Thank you so much for commenting, Holly. I know it can be difficult to know what to say after reading a grief story. Your comment is beautiful. I am impatient now to visit your blog and to read your story. God bless!

    ReplyDelete
  13. Sue, I goofed with my last comment to you because I was addressing you and explaining about Holly's meme and got it turned around. Sorry! My post is all about how wonderful you are!!

    I've known Holly for about one month now and she's been encouraging me to participate in her Pay it Forward meme (I don't really know what meme means??) and today I decided to sit down and do it and of course, you were my first choice! I was a bit confused on how to complete all the steps (due to my technologically challenged mind) but I think with the exception of my typo comment to you (I'm embarrassed about that... sorry!) it all turned out.

    Holly is doing a great job at gathering like-minded bloggers and I wanted you to meet her.

    ReplyDelete
  14. Noreen, I worked out what you meant! It was easy after hopping over to your blog and reading your beautiful post. Thank you! I am so blessed. I have been blogging for 9months now and have reached my 100th post. It is a good time to stop and have a think about things. And the conclusion I am coming to is that I am so very grateful for all the beautiful friends I have made in the bloggy world.
    I am looking forward to getting to know Holly too. She has already visited and she took the time to write a most welcome comment.
    God bless you, Noreen!

    ReplyDelete
  15. What a beautiful and touching story! Your faith and acceptance are inspiring!

    ReplyDelete
  16. Thank you, Anne for visiting my blog and sharing my Thomas story. I am so pleased you stopped to say hello. I will visit your blog too. It's good to make new friends. God bless!

    ReplyDelete
  17. Sue, I thought you'd been blogging for a long time! I had no idea you started a couple of months before I did. I'm glad we found each other so quickly then!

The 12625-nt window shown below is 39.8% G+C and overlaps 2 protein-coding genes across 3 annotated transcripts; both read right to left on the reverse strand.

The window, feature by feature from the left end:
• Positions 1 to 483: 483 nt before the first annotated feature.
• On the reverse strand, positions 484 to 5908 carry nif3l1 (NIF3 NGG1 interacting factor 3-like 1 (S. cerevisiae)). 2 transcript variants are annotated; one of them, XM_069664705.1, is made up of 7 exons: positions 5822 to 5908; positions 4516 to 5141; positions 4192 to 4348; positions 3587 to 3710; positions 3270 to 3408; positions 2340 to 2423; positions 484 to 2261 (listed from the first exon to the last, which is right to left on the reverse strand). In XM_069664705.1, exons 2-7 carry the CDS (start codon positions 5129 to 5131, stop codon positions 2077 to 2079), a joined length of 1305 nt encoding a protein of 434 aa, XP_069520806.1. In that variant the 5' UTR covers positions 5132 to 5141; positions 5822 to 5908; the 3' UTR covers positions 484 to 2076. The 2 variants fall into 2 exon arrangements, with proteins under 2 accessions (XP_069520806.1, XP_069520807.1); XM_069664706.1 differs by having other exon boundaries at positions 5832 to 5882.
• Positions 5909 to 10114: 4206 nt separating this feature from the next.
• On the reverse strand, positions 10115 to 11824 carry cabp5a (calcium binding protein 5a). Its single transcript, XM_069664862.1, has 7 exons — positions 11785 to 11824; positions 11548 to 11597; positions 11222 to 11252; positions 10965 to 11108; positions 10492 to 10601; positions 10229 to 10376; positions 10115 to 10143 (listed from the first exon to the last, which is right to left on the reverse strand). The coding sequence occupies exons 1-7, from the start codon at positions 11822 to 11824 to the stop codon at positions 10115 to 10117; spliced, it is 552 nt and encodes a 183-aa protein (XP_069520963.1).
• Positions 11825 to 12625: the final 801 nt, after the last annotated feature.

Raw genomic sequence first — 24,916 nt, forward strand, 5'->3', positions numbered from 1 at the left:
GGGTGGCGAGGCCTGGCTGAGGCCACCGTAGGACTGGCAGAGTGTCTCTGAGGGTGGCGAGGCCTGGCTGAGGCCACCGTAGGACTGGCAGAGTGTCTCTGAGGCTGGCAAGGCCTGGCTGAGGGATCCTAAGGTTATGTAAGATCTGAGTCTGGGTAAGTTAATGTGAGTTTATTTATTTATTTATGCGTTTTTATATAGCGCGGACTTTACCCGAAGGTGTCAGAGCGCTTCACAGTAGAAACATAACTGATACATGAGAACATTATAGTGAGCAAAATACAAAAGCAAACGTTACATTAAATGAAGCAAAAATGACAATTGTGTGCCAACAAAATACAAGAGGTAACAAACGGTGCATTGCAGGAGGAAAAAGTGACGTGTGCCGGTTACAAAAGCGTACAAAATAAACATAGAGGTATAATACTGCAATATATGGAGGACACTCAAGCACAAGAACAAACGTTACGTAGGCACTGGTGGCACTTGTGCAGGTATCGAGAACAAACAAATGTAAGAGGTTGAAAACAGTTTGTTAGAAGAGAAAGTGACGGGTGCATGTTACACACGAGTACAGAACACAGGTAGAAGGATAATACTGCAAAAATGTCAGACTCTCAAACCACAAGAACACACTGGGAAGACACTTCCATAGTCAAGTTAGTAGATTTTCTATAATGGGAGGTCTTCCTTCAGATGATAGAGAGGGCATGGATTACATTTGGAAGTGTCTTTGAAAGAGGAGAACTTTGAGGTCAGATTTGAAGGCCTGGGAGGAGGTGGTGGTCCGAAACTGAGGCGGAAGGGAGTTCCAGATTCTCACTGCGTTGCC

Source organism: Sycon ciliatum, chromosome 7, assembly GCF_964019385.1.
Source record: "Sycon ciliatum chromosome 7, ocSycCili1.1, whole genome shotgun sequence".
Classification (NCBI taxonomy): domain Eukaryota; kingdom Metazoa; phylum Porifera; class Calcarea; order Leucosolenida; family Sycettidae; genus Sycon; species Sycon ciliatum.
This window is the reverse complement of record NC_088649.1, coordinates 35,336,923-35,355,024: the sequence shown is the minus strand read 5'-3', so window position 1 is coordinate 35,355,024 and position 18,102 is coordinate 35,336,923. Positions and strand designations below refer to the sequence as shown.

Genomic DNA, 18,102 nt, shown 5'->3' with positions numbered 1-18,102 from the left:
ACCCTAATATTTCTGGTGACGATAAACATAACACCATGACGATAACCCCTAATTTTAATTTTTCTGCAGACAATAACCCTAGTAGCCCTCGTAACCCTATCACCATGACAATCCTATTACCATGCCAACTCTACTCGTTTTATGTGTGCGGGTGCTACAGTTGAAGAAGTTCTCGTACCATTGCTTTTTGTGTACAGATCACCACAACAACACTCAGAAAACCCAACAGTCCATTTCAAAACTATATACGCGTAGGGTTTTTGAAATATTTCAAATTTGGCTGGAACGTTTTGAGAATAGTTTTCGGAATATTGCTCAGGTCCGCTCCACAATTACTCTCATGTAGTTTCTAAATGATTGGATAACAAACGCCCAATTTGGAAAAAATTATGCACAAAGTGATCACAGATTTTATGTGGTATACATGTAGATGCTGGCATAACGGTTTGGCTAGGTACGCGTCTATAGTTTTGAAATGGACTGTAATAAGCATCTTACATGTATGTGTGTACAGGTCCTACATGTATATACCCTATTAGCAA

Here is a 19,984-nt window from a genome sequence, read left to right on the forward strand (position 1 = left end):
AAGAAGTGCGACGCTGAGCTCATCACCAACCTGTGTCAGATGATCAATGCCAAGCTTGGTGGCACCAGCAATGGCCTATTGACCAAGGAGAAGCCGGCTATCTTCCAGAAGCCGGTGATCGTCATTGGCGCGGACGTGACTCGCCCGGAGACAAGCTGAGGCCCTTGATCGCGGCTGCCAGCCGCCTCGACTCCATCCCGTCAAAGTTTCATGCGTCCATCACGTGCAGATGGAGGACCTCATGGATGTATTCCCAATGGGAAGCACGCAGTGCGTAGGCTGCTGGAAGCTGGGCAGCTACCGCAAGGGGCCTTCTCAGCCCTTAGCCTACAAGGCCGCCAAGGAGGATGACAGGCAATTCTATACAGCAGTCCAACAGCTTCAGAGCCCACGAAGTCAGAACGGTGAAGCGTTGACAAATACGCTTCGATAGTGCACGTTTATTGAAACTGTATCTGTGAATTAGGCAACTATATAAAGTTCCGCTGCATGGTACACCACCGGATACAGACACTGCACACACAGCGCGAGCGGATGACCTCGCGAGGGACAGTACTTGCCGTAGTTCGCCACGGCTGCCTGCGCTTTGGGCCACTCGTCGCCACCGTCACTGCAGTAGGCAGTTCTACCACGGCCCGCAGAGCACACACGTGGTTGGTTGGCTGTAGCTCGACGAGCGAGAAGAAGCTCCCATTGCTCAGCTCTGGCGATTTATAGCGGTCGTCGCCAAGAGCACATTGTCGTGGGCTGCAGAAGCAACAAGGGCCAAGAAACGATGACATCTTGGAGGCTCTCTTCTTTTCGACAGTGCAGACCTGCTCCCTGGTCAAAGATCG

ReplyDelete
  18. Sue, I remember going through this exact same thing when my sister's baby was diagnosed, in utero, with Trisomy-18 (incompatible with life, they said). When Baby Bridey was born and died 15 days later, I didn't understand.

    Nor did I understand when my own 2 year old boy, Charles, was taken from me in a hit-and-run accident three years ago. I prayed for that reversal of time - can't I go back and do this trip over? - for my boy to be given back to me, even as I knew the utter impossibility of it.

    The more I think and the more I read, and talk with other bereaved mothers, the more I realize that understanding isn't the point. Only faith, then acceptance, then love and gratitude. Thank you for sharing yours.

    ReplyDelete
  19. Kathleen,
    Thank you for stopping and sharing your story and your thoughts. I am so sorry to hear that you and your sister have suffered sorrow over the loss of your children too.

    Thinking and reading and talking with other bereaved parents does help I have found. This is one of the reasons I blog and share Thomas' story. Sharing our grief lessens the aloneless of our situations and puts us in contact with others who have a good idea of how we feel.

    Understanding? Maybe after nearly 12 years I am getting just a glimpse of understanding. I know Thomas' very short life was very valuable. He isn't suffering. Sorrow is mine, not his. I have yearned to have my son here with me for my sake. But I feel God is using my child's short life. I have connected up with so many people through Thomas' story. Maybe he is bringing hope to parents who grieve. If I hadn't had Thomas I wouldn't be sitting here writing about him and the whole grief experience. Maybe this is a job God has given to me. And I am not only willing, but grateful to do this job. I think I wouldn't be 'me' without Thomas. He has changed me in so many ways.

    I was thinking the other day how blessed I really am. I used to wonder, "Why me?" Now I think of Thomas as a great gift. I really love him. That love grows every year. Yes, sometimes I wish he were here with me. But I have him still. To me his presence is very real. I am also amazed at how he is affecting our lives. It is not an experience I 'got over' and moved on from. No, Thomas is a very special part of my life. This doesn't mean I don't still sorrow. But his death doesn't seem meaningless any more.

    I am sure your love for Charles is so strong too, so strong it hurts. And he is part of you, an essential part of who you are. Because of this he can't be taken away.

    That feeling of wanting to go back in time - yes, one day our world is normal and safe, and the next it has been turned upside down and will never be the same again. Acceptance is not easy. Nor is trusting God. But I had to because where else could I turn? How could I survive on my own?

    Kathleen, I hope you feel you can return and we can share our sons and our sorrows. I will keep you in my prayers. May God bless you.

    ReplyDelete

A post is only a post until someone comments. Then it turns into a conversation. Please stop and say hello!